maioriel wrote:-Salary cap: Let's institute one, the only provision is there must be a 60-75 million dollar minimum or your team gets no revenue sharing for x amount of years. For a list of offending teams look here: http://asp.usatoday.com/sports/baseball ... ?year=2003


Transmogrifier wrote:Yup, we need a salary cap AND a salary floor. I find it despicable that George (and others) give money that goes right into the pockets of cheap owners like Selig et al.


Great point, but technically Selig is not really an owner anymore.

maioriel wrote:-Revenue Sharing would help my team: blah, move your team; your market can't support an mlb team. And even if there were revenue sharing, it would be terrible if they didnt invest that money back into the team. I wonder what the Devil Rays did with their luxury tax money...hmmmm


Transmogrifier wrote:What's with you and moving teams?


Either move to a market where your city can sustain your team or drop out of the leauge or introduce some sort of a cap system that you and I already agree upon.

maioriel wrote:I don't want to send the message that your arguments are crap; they aren't, but there are solutions out there that small market teams will never agree to. So until their are rules in place, get off the yanks' back and start holding other people accountable besides the yankees.


Transmogrifier wrote:The Yankees aren't ruining baseball; the rules are ruining baseball and the Yankees are the best example of what can be done in the current system. The problem is, only a few teams can do that.


Bud Selig & company up top the MLB executive board is ruining baseball. Look at the All-Star game for further proof. Look at the Brewers when Selig ran them for even more proof!


maioriel wrote:Let's start holding the twins accountable for not re-signing latroy hawkins or guardado. Come on, surely you can't blame the yanks for that?! Let's hold the Red's accountable for the firesale they had last year. Let's hold the Devil Ray's accountable for a crude 19 million dollar payroll; hell they wouldnt pay travis lee 2 mil! Let's hold the expos accountable for not keeping vlad and vasquez.


Transmogrifier wrote:Again, it's all well and good to "hold them accountable," but how can we do this when they don't have the resources--especially the EXPOS! How can you blame a team that is owned by all the other teams, who have an interest in dismantling the 'Spos?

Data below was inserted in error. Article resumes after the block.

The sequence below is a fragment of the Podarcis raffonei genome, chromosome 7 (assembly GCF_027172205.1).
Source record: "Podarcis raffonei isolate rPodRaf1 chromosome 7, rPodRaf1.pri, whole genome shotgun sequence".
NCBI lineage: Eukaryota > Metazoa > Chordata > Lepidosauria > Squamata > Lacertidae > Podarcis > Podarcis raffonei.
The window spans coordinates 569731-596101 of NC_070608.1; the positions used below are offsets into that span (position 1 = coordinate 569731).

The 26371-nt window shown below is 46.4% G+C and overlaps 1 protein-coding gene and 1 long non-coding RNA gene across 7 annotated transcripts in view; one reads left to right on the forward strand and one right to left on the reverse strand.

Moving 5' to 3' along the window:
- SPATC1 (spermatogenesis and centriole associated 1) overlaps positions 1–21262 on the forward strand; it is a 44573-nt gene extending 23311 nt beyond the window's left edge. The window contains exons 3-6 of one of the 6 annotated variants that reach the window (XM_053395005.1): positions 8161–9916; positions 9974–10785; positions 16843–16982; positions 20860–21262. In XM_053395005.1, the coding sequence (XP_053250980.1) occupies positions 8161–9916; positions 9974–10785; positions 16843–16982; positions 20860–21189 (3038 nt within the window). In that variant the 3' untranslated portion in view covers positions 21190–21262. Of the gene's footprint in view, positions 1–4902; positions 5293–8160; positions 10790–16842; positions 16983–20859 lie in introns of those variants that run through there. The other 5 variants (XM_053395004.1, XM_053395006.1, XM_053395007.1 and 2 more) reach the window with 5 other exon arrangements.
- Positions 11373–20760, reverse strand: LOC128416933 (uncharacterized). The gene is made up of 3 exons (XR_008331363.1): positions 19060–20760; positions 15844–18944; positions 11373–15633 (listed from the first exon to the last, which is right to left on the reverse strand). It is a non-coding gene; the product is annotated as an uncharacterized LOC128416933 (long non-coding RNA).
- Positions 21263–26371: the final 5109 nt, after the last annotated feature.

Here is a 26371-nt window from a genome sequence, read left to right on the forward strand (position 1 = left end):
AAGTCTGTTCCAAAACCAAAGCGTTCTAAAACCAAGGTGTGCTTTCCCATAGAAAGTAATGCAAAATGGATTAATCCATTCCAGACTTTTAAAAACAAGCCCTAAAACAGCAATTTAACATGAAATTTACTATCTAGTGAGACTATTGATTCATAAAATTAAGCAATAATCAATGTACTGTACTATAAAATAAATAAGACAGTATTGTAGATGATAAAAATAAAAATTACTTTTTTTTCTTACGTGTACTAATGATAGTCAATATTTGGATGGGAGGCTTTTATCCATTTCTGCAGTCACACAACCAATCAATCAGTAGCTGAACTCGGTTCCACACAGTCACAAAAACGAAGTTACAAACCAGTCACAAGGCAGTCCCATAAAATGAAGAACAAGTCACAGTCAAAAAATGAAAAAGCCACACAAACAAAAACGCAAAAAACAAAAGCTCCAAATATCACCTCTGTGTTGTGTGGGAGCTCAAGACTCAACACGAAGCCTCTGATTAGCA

Dismantle them! They barely get a million people coming to their games on the home or road. That's horrible, that's like 12,000 people/game. We could use that talent on other teams and keep baseball from being so dilluted like the NBA.

http://sports.espn.go.com/mlb/attendance

maioriel wrote:Teams need to step up and keep their own players, and not be farm systems for other teams.
Matthew J


Again, this is great--if it were that easy! How can the Expos pay what the Angels did? The Cubs gave Hawkins a huge contract for a middle reliever. How can the Twins compete where the are playing?

Transmogrifier wrote:One of the best examples of the flawed system is this: The Twins had to pass on Mark Prior because they knew they didn't have the resources to sign him. THey couldn't trade their pick, either, because of the rules. So they drafted Mauer--admittedly a good player, but no Prior--and the Cubs got Prior. This is patently unfair.


And the people to blame for not instituting, in my opinion, the solution to everyone's problem (Min/Max salary cap) are the people pondering something ridiculous like whether Pete Rose should be on the HOF ballot. WHo CARES! Bud had some good intentions by hypothesizing about contracting teams, but couldnt step up to the player's association. It's going to continue to be great for the big market teams, until Bob Costas is the commissioner ( and that is another can of worms to be opened and a much deeper topic ).
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Postby Erboes » Tue Feb 17, 2004 12:21 am

Anonymous wrote:
Anonymous wrote:
BigW27 wrote:Here are the people to blame: Red Sox for not opening their wallets a little wider. Tom Hicks for paying the Yankees $67 million to put the league's best player in their lineup, which I'm not angry about.

"More whine with your cheese,sir?"

The record for runs in a season is 1,067 by the 1931 Yankees. It is now in jeopardy.


How about winning a game first sparky before you start setting all these records.


Maybe If you knew how to read Chauncey, you can see It says It's In jeopardy.


I've never heard of a record like this being in jeopardy before the season starts. I don't know, maybe I'm just really out of touch, but maybe we should wait until they get to, say, May, before we begin projecting such things.